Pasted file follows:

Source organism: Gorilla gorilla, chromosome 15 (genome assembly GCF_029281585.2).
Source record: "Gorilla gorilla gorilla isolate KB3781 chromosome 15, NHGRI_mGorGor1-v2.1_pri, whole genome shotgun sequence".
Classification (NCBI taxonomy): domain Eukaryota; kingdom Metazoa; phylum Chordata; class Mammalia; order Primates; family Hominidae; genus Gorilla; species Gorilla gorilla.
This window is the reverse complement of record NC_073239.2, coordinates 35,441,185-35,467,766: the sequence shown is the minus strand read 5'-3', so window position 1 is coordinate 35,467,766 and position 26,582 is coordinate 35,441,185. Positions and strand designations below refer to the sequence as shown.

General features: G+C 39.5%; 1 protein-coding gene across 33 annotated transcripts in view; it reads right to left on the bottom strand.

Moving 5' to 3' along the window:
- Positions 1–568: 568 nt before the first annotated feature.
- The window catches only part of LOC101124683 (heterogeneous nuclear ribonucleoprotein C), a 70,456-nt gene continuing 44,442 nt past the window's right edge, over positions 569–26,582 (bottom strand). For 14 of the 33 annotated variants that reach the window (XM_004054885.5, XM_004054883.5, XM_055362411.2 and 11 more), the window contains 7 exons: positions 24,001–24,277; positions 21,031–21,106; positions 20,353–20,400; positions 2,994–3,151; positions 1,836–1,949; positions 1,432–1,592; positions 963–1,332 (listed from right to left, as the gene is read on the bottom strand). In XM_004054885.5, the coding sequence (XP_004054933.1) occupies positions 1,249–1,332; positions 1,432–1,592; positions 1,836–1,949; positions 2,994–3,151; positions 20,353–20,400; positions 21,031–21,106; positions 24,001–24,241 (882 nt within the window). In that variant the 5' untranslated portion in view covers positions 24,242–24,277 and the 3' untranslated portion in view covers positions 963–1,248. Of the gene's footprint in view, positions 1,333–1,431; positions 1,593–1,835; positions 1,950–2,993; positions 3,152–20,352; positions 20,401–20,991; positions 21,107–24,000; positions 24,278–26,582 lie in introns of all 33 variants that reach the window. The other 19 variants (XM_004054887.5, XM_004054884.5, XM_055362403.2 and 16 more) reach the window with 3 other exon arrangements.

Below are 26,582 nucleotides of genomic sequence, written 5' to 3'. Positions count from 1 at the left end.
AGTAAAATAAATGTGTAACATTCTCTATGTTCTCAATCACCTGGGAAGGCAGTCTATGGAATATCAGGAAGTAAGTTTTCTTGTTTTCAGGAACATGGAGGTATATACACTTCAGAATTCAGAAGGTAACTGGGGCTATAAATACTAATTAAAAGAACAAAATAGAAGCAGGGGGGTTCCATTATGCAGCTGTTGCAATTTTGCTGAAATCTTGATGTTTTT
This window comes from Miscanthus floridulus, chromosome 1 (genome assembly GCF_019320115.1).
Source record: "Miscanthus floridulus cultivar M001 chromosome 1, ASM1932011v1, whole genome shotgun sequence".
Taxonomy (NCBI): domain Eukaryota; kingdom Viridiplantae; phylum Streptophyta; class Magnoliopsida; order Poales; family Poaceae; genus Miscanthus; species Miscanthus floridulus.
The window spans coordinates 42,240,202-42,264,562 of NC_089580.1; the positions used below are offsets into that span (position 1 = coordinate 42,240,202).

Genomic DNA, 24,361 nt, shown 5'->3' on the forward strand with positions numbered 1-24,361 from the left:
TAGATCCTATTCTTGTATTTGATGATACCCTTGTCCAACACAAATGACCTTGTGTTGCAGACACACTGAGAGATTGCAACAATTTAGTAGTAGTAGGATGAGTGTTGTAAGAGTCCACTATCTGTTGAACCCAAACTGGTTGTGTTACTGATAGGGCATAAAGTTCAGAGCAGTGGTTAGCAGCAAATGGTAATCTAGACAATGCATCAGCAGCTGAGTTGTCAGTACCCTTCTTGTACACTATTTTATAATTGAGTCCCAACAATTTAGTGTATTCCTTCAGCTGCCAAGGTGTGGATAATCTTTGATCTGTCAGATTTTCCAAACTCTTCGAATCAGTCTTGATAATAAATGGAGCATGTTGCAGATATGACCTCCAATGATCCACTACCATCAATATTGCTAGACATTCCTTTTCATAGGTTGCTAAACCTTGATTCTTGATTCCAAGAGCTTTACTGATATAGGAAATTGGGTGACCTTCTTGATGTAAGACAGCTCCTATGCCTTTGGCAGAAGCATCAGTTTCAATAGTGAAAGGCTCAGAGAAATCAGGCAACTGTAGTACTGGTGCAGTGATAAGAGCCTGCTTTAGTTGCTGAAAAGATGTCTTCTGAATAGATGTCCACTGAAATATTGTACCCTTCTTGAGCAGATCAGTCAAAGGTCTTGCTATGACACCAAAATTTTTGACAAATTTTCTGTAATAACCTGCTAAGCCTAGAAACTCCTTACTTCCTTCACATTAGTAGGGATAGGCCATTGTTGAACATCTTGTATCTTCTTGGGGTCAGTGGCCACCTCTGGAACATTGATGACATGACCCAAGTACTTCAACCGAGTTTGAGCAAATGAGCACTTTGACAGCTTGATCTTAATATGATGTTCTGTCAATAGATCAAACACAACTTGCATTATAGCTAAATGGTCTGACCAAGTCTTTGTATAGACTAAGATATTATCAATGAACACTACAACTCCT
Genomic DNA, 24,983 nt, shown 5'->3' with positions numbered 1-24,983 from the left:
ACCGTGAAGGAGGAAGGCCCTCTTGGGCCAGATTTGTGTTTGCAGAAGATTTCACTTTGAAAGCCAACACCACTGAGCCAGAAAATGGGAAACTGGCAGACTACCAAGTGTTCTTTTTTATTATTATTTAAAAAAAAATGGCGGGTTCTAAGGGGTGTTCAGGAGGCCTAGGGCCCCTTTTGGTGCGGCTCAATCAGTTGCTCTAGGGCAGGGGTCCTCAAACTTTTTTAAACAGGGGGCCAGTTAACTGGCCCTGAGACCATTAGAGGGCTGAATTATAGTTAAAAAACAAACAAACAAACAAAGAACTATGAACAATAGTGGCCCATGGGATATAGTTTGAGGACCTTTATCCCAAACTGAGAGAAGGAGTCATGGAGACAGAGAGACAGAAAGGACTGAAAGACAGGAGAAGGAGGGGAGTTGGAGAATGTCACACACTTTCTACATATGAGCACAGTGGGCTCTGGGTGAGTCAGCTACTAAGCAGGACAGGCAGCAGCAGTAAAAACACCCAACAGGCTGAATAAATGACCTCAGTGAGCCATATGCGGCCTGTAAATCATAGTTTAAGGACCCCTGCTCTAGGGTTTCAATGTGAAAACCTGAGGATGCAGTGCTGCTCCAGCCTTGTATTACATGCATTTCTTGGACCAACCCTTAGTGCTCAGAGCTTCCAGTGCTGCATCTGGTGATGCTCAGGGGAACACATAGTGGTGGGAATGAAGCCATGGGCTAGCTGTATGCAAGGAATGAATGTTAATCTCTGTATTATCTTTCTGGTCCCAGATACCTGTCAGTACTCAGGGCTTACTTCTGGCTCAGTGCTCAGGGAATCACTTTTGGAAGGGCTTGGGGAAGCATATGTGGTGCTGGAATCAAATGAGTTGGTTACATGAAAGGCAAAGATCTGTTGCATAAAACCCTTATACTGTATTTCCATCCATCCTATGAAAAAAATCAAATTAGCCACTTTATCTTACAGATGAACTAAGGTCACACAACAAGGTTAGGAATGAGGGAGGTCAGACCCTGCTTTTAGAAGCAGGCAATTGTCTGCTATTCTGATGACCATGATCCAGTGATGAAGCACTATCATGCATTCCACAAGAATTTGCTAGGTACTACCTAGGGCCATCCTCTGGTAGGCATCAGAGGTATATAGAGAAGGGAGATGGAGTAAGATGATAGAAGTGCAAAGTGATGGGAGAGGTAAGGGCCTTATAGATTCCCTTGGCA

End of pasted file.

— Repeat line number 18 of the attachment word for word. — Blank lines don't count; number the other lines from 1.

ACCGTGAAGGAGGAAGGCCCTCTTGGGCCAGATTTGTGTTTGCAGAAGATTTCACTTTGAAAGCCAACACCACTGAGCCAGAAAATGGGAAACTGGCAGACTACCAAGTGTTCTTTTTTATTATTATTTAAAAAAAAATGGCGGGTTCTAAGGGGTGTTCAGGAGGCCTAGGGCCCCTTTTGGTGCGGCTCAATCAGTTGCTCTAGGGCAGGGGTCCTCAAACTTTTTTAAACAGGGGGCCAGTTAACTGGCCCTGAGACCATTAGAGGGCTGAATTATAGTTAAAAAACAAACAAACAAACAAAGAACTATGAACAATAGTGGCCCATGGGATATAGTTTGAGGACCTTTATCCCAAACTGAGAGAAGGAGTCATGGAGACAGAGAGACAGAAAGGACTGAAAGACAGGAGAAGGAGGGGAGTTGGAGAATGTCACACACTTTCTACATATGAGCACAGTGGGCTCTGGGTGAGTCAGCTACTAAGCAGGACAGGCAGCAGCAGTAAAAACACCCAACAGGCTGAATAAATGACCTCAGTGAGCCATATGCGGCCTGTAAATCATAGTTTAAGGACCCCTGCTCTAGGGTTTCAATGTGAAAACCTGAGGATGCAGTGCTGCTCCAGCCTTGTATTACATGCATTTCTTGGACCAACCCTTAGTGCTCAGAGCTTCCAGTGCTGCATCTGGTGATGCTCAGGGGAACACATAGTGGTGGGAATGAAGCCATGGGCTAGCTGTATGCAAGGAATGAATGTTAATCTCTGTATTATCTTTCTGGTCCCAGATACCTGTCAGTACTCAGGGCTTACTTCTGGCTCAGTGCTCAGGGAATCACTTTTGGAAGGGCTTGGGGAAGCATATGTGGTGCTGGAATCAAATGAGTTGGTTACATGAAAGGCAAAGATCTGTTGCATAAAACCCTTATACTGTATTTCCATCCATCCTATGAAAAAAATCAAATTAGCCACTTTATCTTACAGATGAACTAAGGTCACACAACAAGGTTAGGAATGAGGGAGGTCAGACCCTGCTTTTAGAAGCAGGCAATTGTCTGCTATTCTGATGACCATGATCCAGTGATGAAGCACTATCATGCATTCCACAAGAATTTGCTAGGTACTACCTAGGGCCATCCTCTGGTAGGCATCAGAGGTATATAGAGAAGGGAGATGGAGTAAGATGATAGAAGTGCAAAGTGATGGGAGAGGTAAGGGCCTTATAGATTCCCTTGGCA